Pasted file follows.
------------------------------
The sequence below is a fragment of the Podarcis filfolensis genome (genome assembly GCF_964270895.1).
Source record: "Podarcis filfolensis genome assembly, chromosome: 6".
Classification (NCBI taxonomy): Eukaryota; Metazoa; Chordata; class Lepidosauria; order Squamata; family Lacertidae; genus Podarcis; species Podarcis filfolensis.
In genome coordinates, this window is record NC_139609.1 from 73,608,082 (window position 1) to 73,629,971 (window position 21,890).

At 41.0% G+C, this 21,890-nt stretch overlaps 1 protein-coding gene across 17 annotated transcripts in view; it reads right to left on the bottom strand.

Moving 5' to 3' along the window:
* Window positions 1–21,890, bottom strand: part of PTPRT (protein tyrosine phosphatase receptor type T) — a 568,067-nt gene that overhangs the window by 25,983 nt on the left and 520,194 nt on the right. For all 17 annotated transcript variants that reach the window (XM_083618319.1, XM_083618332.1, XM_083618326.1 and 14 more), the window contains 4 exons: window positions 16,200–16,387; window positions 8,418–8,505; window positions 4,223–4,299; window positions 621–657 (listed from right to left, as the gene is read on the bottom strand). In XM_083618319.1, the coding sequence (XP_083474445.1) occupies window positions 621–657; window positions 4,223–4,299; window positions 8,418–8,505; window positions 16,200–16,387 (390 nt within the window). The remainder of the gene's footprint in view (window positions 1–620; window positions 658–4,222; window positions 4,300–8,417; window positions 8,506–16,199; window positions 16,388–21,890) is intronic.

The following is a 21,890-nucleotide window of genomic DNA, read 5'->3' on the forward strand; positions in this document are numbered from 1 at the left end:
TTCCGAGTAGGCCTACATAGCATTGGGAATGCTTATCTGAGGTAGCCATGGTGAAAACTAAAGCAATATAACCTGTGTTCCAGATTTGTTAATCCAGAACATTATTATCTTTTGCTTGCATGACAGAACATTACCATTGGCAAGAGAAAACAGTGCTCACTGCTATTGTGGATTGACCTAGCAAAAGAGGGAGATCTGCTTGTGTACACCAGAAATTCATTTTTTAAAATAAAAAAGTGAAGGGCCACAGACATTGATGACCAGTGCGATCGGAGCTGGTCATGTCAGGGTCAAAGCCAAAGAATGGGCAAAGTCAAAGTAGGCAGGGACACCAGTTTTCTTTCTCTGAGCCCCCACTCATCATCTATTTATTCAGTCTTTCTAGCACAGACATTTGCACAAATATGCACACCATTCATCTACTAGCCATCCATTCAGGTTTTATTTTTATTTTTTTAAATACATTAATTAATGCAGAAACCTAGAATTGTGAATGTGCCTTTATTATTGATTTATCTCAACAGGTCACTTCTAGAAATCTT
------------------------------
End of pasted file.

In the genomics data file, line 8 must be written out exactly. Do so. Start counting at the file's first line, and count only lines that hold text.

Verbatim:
The following is a 21,890-nucleotide window of genomic DNA, read 5'->3' on the forward strand; positions in this document are numbered from 1 at the left end: